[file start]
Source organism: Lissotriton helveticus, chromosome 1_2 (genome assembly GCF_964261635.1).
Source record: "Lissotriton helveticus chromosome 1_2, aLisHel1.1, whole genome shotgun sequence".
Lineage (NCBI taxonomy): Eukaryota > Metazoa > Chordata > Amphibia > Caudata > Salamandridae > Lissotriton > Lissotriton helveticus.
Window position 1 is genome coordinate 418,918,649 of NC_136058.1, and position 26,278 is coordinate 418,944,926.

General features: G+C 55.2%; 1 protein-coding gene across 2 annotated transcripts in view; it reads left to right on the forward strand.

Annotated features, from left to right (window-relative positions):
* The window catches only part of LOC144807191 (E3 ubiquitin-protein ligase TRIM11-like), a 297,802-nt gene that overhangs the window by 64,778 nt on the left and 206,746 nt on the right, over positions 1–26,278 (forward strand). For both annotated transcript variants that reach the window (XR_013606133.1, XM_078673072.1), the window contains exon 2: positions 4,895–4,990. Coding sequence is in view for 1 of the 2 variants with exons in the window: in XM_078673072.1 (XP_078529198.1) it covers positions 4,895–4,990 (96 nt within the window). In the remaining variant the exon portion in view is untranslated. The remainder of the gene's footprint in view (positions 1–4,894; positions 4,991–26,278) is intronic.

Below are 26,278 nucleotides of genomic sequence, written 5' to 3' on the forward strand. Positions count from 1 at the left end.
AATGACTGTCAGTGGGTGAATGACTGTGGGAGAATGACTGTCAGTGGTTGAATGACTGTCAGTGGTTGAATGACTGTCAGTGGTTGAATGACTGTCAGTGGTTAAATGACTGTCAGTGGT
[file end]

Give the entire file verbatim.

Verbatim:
Source organism: Lissotriton helveticus, chromosome 1_2 (genome assembly GCF_964261635.1).
Source record: "Lissotriton helveticus chromosome 1_2, aLisHel1.1, whole genome shotgun sequence".
Lineage (NCBI taxonomy): Eukaryota > Metazoa > Chordata > Amphibia > Caudata > Salamandridae > Lissotriton > Lissotriton helveticus.
Window position 1 is genome coordinate 418,918,649 of NC_136058.1, and position 26,278 is coordinate 418,944,926.

General features: G+C 55.2%; 1 protein-coding gene across 2 annotated transcripts in view; it reads left to right on the forward strand.

Annotated features, from left to right (window-relative positions):
* The window catches only part of LOC144807191 (E3 ubiquitin-protein ligase TRIM11-like), a 297,802-nt gene that overhangs the window by 64,778 nt on the left and 206,746 nt on the right, over positions 1–26,278 (forward strand). For both annotated transcript variants that reach the window (XR_013606133.1, XM_078673072.1), the window contains exon 2: positions 4,895–4,990. Coding sequence is in view for 1 of the 2 variants with exons in the window: in XM_078673072.1 (XP_078529198.1) it covers positions 4,895–4,990 (96 nt within the window). In the remaining variant the exon portion in view is untranslated. The remainder of the gene's footprint in view (positions 1–4,894; positions 4,991–26,278) is intronic.

Below are 26,278 nucleotides of genomic sequence, written 5' to 3' on the forward strand. Positions count from 1 at the left end.
AATGACTGTCAGTGGGTGAATGACTGTGGGAGAATGACTGTCAGTGGTTGAATGACTGTCAGTGGTTGAATGACTGTCAGTGGTTGAATGACTGTCAGTGGTTAAATGACTGTCAGTGGT